Case of the Month: May 2015

Written by Dr James Wong

A 55 year old Asian male presented with a 10 day history of blurred vision and a central scotoma in his left eye. He had no associated ocular pain or prodromal symptoms. He was in good general health with mild osteopenia however no history of hypertension or diabetes. He was an ex-smoker and did not have any family history of any ocular disorders.  On clinical examination he was emmetropic and his visual acuity was 6/6 in his right eye and 6/15 in left eye. Intraocular pressures were normal and his anterior segment was normal.

Dilated fundus examination of his left eye revealed an area of elevation of the macula with some lipid hard exudate, an orange nodule and haemorrhage. There were some hard drusen and retinal pigment epithelial changes at his right macula (Fig 1).

Figure 1

Figure 1

An OCT (Optical Coherence Tomography) scan of his left macula revealed subretinal fluid and a pigment epithelial detachment (Fig 2).

Figure 2

Figure 2

He had a fluorescein angiogram and this revealed an occult type of choroidal neovascular membrane in his left macula (Fig 3a). An ICG (Indocyanine Green) angiogram revealed a round lesion which was actively leaking (Fig 3b).

Figure 3a (Left)     Figure 3b (Right)

Figure 3a (Left) Figure 3b (Right)

Discussion

This patient presents with an acute lesion which is actively bleeding and leaking in the left macula causing reduced vision. The differential diagnoses of this patient would include typical exudative (“wet”) Macular Degeneration (MD), a macroaneursym of the retinal artery, central serous retinopathy and polypoidal choroidal vasculopathy.  Typical “wet” macular degeneration, (particularly the more aggressive types) can present in this fashion, however the patient is at a slightly younger age group than is typical for standard MD. A macroaneurysm of the retinal artery is more commonly associated with hypertension, particularly in older females and this patient was normotensive. Central serous retinopathy can cause subretinal fluid and often affect Asian patients, however is not usually associated with haemorrhage and hard exudate. The diagnosis in this case is polypoidal choroidal vasculopathy or “PCV”.

PCV was first described by Yannuzzi in 1982 and is commonly regarded as a variant of wet Macular Degeneration.  The “polyps” are not cancerous, however are grape-like balloons associated with the underlying choroidal blood vessels. It is often found in Asian or dark-skinned individuals and may constitute up to 50% of all wet MD cases, however can be also found in Caucasian people in up to about 10% of all wet MD cases. It also often presents at a younger age than typical wet MD. It is a highly variable condition and its natural course can range from a benign condition not requiring any treatment to a very aggressive type of bleeding which can result in blindness if not treated adequately.  Common clinical features include orange nodules which are the “polyps”, serous elevation of the macula (subretinal fluid), pigment epithelial detachments, haemorrhage and lipid hard exudate. It can be sometimes easily confused with other retinal conditions such as central serous retinopathy (CSR). The diagnosis of PCV is usually made by clinical fundus examination at the slit-lamp, OCT, fluorescein angiography and most importantly ICG angiography. ICG angiography is the gold standard for differentiating PCV from typical types of wet Macular Degeneration. Interestingly, there are many patients who are affected by PCV only in one eye, unlike typical wet MD which usually eventually affects both eyes. The treatment for PCV can be similar to treatment for typical wet MD in the form of intravitreal anti-VEGF injections (ranibizumab, bevacizumab, aflibercept), initially however there are some PCV patients who respond better to a combination treatment of anti-VEGF injections and verteporfin photodynamic therapy (PDT “cold” laser). There are currently clinical trials underway to best evaluate the best treatment for PCV. This patient was initially treated with anti-VEGF injections and demonstrated an improvement after 3 months of treatment with an improvement in vision to 6/7.5 (Figure 5).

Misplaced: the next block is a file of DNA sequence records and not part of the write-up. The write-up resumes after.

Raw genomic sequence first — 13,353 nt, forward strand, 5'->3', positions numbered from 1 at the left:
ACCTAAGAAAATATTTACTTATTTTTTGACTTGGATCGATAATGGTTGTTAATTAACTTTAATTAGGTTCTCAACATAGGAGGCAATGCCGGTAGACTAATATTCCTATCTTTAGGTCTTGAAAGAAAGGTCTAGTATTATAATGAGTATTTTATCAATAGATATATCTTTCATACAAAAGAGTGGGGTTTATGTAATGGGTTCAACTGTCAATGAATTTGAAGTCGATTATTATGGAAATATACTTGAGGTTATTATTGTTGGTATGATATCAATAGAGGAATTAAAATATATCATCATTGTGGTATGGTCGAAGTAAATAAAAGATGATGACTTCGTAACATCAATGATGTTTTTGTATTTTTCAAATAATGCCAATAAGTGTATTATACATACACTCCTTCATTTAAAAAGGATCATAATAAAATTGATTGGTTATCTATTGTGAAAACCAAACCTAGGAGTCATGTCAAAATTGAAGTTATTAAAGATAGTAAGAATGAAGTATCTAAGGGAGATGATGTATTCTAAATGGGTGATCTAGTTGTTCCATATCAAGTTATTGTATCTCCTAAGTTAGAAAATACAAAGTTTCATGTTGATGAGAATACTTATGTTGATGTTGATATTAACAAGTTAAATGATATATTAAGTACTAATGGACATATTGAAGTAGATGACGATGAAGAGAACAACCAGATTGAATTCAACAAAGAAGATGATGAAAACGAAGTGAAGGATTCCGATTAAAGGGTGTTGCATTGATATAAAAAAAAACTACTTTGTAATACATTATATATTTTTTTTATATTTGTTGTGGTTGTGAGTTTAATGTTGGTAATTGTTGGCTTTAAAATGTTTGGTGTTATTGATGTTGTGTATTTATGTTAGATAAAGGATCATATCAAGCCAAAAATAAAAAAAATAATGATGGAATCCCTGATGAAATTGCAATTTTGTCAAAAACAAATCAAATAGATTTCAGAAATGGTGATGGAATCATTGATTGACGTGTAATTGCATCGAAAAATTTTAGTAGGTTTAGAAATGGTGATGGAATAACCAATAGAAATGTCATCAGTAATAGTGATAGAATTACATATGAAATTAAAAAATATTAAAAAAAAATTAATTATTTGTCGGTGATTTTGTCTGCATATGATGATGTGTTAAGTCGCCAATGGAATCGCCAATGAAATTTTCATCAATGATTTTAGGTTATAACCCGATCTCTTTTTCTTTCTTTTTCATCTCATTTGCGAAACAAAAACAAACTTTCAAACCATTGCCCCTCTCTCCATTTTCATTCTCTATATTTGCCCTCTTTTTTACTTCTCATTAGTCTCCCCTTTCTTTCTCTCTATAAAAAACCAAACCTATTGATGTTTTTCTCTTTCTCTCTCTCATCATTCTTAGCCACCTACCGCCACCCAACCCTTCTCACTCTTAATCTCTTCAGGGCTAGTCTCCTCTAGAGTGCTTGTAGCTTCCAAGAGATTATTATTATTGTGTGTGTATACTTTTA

Figure 5: before (Top) and after (Bottom) treatment with anti-VEGF injections

Figure 5: before (Top) and after (Bottom) treatment with anti-VEGF injections

This case highlights that it is important to have a high degree of clinical suspicion for this disorder which is often under-diagnosed and adequate techniques to investigate a patient with any form of leakage at the macula.